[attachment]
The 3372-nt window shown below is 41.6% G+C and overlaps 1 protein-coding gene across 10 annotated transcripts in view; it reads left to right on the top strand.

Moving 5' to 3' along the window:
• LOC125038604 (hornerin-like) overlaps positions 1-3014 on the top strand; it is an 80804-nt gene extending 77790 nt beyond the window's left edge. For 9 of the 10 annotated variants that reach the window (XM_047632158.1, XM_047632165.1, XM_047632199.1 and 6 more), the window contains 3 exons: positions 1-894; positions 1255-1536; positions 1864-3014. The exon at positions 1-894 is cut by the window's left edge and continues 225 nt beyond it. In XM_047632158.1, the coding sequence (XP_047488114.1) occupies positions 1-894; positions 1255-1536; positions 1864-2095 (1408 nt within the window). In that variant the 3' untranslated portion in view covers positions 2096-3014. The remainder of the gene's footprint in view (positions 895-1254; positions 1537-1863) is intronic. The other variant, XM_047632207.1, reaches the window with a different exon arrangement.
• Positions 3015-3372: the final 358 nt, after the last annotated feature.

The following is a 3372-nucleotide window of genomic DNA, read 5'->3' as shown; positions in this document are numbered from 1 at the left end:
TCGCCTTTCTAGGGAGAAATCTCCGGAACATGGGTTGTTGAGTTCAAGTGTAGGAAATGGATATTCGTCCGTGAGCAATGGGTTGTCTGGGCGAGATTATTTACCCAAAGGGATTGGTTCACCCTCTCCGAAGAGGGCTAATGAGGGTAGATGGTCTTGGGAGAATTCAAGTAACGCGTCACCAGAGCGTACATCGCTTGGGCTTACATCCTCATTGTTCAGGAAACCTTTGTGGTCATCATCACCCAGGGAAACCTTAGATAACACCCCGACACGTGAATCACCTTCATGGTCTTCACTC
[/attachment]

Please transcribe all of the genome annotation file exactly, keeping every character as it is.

The 3372-nt window shown below is 41.6% G+C and overlaps 1 protein-coding gene across 10 annotated transcripts in view; it reads left to right on the top strand.

Moving 5' to 3' along the window:
• LOC125038604 (hornerin-like) overlaps positions 1-3014 on the top strand; it is an 80804-nt gene extending 77790 nt beyond the window's left edge. For 9 of the 10 annotated variants that reach the window (XM_047632158.1, XM_047632165.1, XM_047632199.1 and 6 more), the window contains 3 exons: positions 1-894; positions 1255-1536; positions 1864-3014. The exon at positions 1-894 is cut by the window's left edge and continues 225 nt beyond it. In XM_047632158.1, the coding sequence (XP_047488114.1) occupies positions 1-894; positions 1255-1536; positions 1864-2095 (1408 nt within the window). In that variant the 3' untranslated portion in view covers positions 2096-3014. The remainder of the gene's footprint in view (positions 895-1254; positions 1537-1863) is intronic. The other variant, XM_047632207.1, reaches the window with a different exon arrangement.
• Positions 3015-3372: the final 358 nt, after the last annotated feature.

The following is a 3372-nucleotide window of genomic DNA, read 5'->3' as shown; positions in this document are numbered from 1 at the left end:
TCGCCTTTCTAGGGAGAAATCTCCGGAACATGGGTTGTTGAGTTCAAGTGTAGGAAATGGATATTCGTCCGTGAGCAATGGGTTGTCTGGGCGAGATTATTTACCCAAAGGGATTGGTTCACCCTCTCCGAAGAGGGCTAATGAGGGTAGATGGTCTTGGGAGAATTCAAGTAACGCGTCACCAGAGCGTACATCGCTTGGGCTTACATCCTCATTGTTCAGGAAACCTTTGTGGTCATCATCACCCAGGGAAACCTTAGATAACACCCCGACACGTGAATCACCTTCATGGTCTTCACTC